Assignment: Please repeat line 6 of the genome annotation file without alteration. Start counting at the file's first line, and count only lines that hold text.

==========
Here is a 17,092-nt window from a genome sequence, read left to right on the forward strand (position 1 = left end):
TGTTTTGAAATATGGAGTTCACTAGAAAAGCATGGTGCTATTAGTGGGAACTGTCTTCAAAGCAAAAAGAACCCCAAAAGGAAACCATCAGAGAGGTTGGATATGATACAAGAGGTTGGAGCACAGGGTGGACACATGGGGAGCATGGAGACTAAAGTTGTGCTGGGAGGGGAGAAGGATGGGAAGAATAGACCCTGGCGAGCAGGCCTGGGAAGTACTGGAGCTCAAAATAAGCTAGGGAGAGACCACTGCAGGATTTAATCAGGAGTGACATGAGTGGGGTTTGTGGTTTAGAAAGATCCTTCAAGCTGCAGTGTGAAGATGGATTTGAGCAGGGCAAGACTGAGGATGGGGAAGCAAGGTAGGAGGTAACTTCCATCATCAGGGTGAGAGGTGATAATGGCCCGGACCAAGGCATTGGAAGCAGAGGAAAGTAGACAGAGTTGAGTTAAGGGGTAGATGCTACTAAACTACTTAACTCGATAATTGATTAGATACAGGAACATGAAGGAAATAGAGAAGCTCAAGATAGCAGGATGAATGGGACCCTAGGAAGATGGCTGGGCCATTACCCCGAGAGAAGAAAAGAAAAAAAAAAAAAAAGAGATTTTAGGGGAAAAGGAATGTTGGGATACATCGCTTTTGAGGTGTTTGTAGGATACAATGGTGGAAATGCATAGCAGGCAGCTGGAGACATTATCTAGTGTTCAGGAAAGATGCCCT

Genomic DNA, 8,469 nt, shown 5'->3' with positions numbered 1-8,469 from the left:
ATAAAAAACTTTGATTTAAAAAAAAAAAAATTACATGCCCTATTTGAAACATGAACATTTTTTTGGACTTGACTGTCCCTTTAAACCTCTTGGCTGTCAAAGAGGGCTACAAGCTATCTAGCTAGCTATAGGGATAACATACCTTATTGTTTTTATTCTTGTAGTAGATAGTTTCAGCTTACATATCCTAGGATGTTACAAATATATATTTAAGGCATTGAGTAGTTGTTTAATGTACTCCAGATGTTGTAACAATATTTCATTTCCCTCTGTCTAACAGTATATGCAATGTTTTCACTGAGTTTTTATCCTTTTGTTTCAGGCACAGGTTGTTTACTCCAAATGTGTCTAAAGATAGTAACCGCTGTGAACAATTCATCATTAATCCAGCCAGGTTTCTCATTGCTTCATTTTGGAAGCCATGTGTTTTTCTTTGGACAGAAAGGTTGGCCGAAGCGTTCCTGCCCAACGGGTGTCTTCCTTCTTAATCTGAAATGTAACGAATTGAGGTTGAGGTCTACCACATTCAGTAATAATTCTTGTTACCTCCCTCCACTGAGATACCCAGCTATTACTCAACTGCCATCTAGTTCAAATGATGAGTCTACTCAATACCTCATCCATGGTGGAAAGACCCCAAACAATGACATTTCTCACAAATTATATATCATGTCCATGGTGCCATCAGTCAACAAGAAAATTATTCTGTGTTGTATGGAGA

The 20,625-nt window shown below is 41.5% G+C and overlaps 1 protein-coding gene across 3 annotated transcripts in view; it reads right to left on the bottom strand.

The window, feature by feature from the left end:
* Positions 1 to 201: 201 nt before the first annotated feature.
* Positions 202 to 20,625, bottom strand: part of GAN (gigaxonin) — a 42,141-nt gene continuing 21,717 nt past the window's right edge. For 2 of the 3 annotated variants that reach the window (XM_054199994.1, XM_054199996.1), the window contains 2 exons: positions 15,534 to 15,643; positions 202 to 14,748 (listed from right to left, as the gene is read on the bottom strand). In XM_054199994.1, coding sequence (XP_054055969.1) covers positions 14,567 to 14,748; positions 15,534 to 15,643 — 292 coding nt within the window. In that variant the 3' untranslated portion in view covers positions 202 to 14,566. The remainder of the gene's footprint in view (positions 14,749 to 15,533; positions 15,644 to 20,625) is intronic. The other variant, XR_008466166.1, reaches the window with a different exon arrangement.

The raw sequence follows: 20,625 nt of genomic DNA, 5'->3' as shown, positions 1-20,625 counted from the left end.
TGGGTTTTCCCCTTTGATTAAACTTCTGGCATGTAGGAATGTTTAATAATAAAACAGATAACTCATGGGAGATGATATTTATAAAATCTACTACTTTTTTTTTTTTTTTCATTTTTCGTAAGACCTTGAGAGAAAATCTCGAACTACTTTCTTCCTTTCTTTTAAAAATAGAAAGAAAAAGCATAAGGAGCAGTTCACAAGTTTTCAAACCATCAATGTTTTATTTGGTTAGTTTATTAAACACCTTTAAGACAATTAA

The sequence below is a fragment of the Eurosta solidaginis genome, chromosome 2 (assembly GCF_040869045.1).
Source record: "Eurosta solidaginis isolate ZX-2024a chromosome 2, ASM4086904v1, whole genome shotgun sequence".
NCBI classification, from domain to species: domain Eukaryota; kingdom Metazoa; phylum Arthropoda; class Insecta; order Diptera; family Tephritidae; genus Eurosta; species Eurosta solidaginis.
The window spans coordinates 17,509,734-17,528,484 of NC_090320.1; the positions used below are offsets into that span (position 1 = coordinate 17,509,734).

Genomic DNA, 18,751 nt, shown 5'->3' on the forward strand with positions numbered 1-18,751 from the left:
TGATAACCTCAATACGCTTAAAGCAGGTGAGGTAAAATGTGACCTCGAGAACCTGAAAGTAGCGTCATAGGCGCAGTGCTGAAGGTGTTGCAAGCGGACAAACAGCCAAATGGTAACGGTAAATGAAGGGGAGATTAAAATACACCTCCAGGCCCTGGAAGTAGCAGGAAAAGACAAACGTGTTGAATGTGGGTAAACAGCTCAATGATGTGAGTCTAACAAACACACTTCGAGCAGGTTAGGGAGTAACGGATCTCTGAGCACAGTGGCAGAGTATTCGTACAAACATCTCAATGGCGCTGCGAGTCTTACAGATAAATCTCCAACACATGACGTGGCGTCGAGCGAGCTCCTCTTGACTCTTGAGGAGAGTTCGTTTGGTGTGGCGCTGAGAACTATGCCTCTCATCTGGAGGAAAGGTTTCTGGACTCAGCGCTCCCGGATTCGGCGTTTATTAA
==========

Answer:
The window, feature by feature from the left end: